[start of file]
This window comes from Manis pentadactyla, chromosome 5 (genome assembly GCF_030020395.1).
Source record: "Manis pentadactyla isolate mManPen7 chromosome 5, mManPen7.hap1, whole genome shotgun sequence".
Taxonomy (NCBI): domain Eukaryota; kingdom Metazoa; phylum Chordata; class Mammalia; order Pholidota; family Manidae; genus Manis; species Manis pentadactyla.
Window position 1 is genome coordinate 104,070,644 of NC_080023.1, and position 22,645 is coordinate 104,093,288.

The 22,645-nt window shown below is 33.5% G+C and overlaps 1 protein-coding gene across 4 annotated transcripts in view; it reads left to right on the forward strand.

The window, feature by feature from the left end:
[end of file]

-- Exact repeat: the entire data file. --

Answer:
This window comes from Manis pentadactyla, chromosome 5 (genome assembly GCF_030020395.1).
Source record: "Manis pentadactyla isolate mManPen7 chromosome 5, mManPen7.hap1, whole genome shotgun sequence".
Taxonomy (NCBI): domain Eukaryota; kingdom Metazoa; phylum Chordata; class Mammalia; order Pholidota; family Manidae; genus Manis; species Manis pentadactyla.
Window position 1 is genome coordinate 104,070,644 of NC_080023.1, and position 22,645 is coordinate 104,093,288.

The 22,645-nt window shown below is 33.5% G+C and overlaps 1 protein-coding gene across 4 annotated transcripts in view; it reads left to right on the forward strand.

The window, feature by feature from the left end: